And then?

We flew. The old way: to Cuba with a stop-over in Montreal, where we got off the plane and applied for asylum, as many other Czechs had done before us. There – after many formalities – they took us to prison and I was thinking: Oh, my God, where have I brought my son to? They had to check up on many things, which was the usual course of action, but I didn’t know that.

Did the worst picture of emigration beginnings start to take shape?

You can be sure of that! I started with a bucket, rag and broom and I studied at nights.

And a place of living?

During the eight years I lived in Canada I moved nine times. In accordance with my work we started on the cheapest addresses. For example we happened to come to a drug ghetto of the black population, with cockroaches everywhere and injections and needles in the hallways. Just dreadful. As I was slowly getting some better job opportunities (baby-sitting, taking care of old people, lab work), our standard of living was getting better, too. In Canada flat offer is no problem, you just have to have enough money. Another determining factor for your address is your social status. It’s a kind of obligation – a university professor could not afford to live in a housing estate as is quite typical here. It would not be appropriate.

How long did the tough period last?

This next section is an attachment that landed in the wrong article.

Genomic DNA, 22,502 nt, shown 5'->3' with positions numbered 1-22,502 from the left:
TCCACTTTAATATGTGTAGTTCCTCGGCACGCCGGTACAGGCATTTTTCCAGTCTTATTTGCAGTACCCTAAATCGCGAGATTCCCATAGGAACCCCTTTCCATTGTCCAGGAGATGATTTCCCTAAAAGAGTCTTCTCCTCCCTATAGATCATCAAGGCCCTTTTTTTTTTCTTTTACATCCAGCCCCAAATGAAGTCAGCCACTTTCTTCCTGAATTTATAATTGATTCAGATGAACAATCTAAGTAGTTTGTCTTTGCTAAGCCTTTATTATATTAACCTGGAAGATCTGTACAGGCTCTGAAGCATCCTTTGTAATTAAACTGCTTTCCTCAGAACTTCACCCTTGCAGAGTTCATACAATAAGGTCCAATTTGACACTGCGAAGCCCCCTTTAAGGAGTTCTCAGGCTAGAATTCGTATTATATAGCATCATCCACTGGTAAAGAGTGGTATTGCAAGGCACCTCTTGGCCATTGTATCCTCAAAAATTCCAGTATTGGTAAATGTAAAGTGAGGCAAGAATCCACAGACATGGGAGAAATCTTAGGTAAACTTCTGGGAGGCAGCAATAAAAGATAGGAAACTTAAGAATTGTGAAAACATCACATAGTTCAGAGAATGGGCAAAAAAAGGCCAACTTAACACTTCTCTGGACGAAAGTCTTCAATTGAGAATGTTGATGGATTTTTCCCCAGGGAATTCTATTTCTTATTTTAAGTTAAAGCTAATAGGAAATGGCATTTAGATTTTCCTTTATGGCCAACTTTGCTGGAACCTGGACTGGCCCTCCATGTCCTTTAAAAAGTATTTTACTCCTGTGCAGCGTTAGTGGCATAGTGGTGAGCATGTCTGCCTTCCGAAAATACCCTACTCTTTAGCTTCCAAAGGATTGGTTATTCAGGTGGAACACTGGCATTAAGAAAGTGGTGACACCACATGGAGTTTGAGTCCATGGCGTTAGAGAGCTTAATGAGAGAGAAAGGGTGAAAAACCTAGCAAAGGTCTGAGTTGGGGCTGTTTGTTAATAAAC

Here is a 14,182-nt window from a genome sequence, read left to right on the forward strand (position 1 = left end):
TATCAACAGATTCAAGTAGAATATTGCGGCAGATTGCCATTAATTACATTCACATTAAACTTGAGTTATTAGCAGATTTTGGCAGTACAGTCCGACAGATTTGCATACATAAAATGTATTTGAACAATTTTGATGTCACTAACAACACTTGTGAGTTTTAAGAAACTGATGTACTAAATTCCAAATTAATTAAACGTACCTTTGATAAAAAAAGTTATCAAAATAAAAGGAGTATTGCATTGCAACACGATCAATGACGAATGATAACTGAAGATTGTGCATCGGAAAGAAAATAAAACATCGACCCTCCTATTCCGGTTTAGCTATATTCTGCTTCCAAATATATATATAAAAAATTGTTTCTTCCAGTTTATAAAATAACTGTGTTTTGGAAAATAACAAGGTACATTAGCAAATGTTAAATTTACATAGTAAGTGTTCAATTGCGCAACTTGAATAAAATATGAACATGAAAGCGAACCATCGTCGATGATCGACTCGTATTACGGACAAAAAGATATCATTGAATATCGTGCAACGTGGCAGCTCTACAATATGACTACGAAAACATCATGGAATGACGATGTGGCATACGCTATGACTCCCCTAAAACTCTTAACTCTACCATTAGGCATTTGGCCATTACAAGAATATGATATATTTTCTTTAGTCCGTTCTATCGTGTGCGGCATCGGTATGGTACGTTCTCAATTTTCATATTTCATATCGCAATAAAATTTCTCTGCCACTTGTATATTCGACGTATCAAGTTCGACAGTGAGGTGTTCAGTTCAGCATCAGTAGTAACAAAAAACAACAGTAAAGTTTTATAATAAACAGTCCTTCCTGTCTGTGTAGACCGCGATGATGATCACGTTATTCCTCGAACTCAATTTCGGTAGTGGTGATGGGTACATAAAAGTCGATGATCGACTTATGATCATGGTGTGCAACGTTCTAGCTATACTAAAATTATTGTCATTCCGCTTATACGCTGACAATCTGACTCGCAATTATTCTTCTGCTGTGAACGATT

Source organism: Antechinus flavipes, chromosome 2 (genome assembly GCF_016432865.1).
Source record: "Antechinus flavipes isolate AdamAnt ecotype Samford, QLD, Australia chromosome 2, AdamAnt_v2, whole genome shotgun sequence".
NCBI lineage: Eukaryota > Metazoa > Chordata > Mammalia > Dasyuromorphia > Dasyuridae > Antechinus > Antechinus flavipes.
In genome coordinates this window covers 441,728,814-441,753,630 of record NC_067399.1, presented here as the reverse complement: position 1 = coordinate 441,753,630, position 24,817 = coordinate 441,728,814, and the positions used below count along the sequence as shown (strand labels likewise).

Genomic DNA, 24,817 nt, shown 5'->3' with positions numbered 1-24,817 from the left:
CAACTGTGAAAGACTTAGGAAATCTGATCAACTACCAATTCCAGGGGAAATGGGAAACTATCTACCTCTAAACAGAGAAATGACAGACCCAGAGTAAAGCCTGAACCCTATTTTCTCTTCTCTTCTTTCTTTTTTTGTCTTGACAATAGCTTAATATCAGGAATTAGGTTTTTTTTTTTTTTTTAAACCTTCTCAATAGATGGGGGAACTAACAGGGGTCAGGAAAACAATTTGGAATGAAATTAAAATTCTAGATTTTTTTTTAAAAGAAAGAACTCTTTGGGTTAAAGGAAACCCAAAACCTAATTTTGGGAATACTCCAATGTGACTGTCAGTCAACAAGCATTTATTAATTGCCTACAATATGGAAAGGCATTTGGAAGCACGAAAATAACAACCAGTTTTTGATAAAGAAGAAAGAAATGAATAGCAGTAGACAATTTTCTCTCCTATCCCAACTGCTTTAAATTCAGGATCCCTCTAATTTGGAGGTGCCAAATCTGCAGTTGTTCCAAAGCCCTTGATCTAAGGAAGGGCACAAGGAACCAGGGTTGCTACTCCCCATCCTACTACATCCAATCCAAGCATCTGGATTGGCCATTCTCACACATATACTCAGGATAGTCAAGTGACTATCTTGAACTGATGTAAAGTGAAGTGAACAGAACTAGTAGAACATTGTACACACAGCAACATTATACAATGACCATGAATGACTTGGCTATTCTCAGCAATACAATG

Two years, with a better grasp of the language and taking up various courses I was moving up the ladder of work opportunities until I got back to the university level. Through further studies at two universities I got back to medicine. At first, after two years of studying at the McGill Faculty of Medicine in Montreal, I gained the Master’s Degree, and then – based on winning a competition – I became a member of a doctor’s studies university team concerned with breast cancer. That was already in Vancouver at the University of British Colombia. I was lucky, I happened to join a team of experienced specialists, I was lecturing and working both at a clinic and on my Doctor’s Degree.

End’s well, all’s well?

I believe that every experience makes a person stronger. If you touch the bottom, you start to perceive not only everything around you but also yourself completely differently. And when you come back home afterwards, you are a different person. And those who stayed seem different as well. And of course, you appear so to them. You are a foreigner again, this time in your own country. You go through a culture shock again, you don’t know what happened one, let alone eight years ago.

And your son? Didn’t he lose a part of carefree childhood?

I think that if a child has a strong positive motivation you can load a lot on them and it won’t break them down. And he had it. He didn’t want to lose his dad. It is true that he lived a bit further (5000 km, but in Canada it is seen differently), but my son could go there any time. He flew to see him for Christmas and during holidays they would spent whole months together. Our son had a lot of work and duties, but he learnt to be modest, responsible and hard-working. Today he is a very even-minded, satisfied and successful young man.

You came back and started from scratch again. Was it so even with a place of living?

Yes, I started in a studio and I didn’t even have a coffee cup.

Do you enjoy furnishing?

Yes, very much. I was running around secondhand and antique shops and looking for individual pieces of furniture. I like old things with patina and history and therefore it became a hobby for me as well. I also got and inherited many things from my parents and grandparents and those are the most precious pieces of furniture for me. I also enjoy very much playing with shapes and colors.

What makes a flat to be a home for you?